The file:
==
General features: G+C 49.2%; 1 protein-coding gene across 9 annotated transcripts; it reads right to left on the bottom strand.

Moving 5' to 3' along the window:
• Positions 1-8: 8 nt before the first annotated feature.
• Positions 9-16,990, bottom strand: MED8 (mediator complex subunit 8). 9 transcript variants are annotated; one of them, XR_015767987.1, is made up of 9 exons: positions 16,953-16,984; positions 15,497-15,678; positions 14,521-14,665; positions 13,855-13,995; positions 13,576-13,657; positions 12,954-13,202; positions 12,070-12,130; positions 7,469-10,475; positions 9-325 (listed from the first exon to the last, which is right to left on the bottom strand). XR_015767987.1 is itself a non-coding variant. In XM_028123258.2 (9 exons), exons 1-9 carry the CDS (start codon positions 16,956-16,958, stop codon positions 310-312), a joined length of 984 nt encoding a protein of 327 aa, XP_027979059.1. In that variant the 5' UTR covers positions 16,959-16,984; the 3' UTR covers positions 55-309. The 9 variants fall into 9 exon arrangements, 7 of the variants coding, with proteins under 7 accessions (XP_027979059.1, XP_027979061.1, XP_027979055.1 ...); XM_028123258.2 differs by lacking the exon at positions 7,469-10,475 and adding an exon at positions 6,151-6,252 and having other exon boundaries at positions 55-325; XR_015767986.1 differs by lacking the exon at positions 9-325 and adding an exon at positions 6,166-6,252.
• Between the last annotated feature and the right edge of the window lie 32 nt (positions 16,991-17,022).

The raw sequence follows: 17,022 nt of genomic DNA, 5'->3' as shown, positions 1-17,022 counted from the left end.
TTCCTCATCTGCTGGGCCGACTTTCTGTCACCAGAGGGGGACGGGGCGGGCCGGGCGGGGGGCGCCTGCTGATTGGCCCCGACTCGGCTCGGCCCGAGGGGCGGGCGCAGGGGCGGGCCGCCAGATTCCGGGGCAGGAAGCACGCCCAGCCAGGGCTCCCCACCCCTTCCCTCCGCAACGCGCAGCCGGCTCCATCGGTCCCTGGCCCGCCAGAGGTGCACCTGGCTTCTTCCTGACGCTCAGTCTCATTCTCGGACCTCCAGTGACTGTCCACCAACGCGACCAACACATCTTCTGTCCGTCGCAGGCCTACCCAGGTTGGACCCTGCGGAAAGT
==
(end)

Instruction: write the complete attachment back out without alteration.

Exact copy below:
General features: G+C 49.2%; 1 protein-coding gene across 9 annotated transcripts; it reads right to left on the bottom strand.

Moving 5' to 3' along the window:
• Positions 1-8: 8 nt before the first annotated feature.
• Positions 9-16,990, bottom strand: MED8 (mediator complex subunit 8). 9 transcript variants are annotated; one of them, XR_015767987.1, is made up of 9 exons: positions 16,953-16,984; positions 15,497-15,678; positions 14,521-14,665; positions 13,855-13,995; positions 13,576-13,657; positions 12,954-13,202; positions 12,070-12,130; positions 7,469-10,475; positions 9-325 (listed from the first exon to the last, which is right to left on the bottom strand). XR_015767987.1 is itself a non-coding variant. In XM_028123258.2 (9 exons), exons 1-9 carry the CDS (start codon positions 16,956-16,958, stop codon positions 310-312), a joined length of 984 nt encoding a protein of 327 aa, XP_027979059.1. In that variant the 5' UTR covers positions 16,959-16,984; the 3' UTR covers positions 55-309. The 9 variants fall into 9 exon arrangements, 7 of the variants coding, with proteins under 7 accessions (XP_027979059.1, XP_027979061.1, XP_027979055.1 ...); XM_028123258.2 differs by lacking the exon at positions 7,469-10,475 and adding an exon at positions 6,151-6,252 and having other exon boundaries at positions 55-325; XR_015767986.1 differs by lacking the exon at positions 9-325 and adding an exon at positions 6,166-6,252.
• Between the last annotated feature and the right edge of the window lie 32 nt (positions 16,991-17,022).

The raw sequence follows: 17,022 nt of genomic DNA, 5'->3' as shown, positions 1-17,022 counted from the left end.
TTCCTCATCTGCTGGGCCGACTTTCTGTCACCAGAGGGGGACGGGGCGGGCCGGGCGGGGGGCGCCTGCTGATTGGCCCCGACTCGGCTCGGCCCGAGGGGCGGGCGCAGGGGCGGGCCGCCAGATTCCGGGGCAGGAAGCACGCCCAGCCAGGGCTCCCCACCCCTTCCCTCCGCAACGCGCAGCCGGCTCCATCGGTCCCTGGCCCGCCAGAGGTGCACCTGGCTTCTTCCTGACGCTCAGTCTCATTCTCGGACCTCCAGTGACTGTCCACCAACGCGACCAACACATCTTCTGTCCGTCGCAGGCCTACCCAGGTTGGACCCTGCGGAAAGT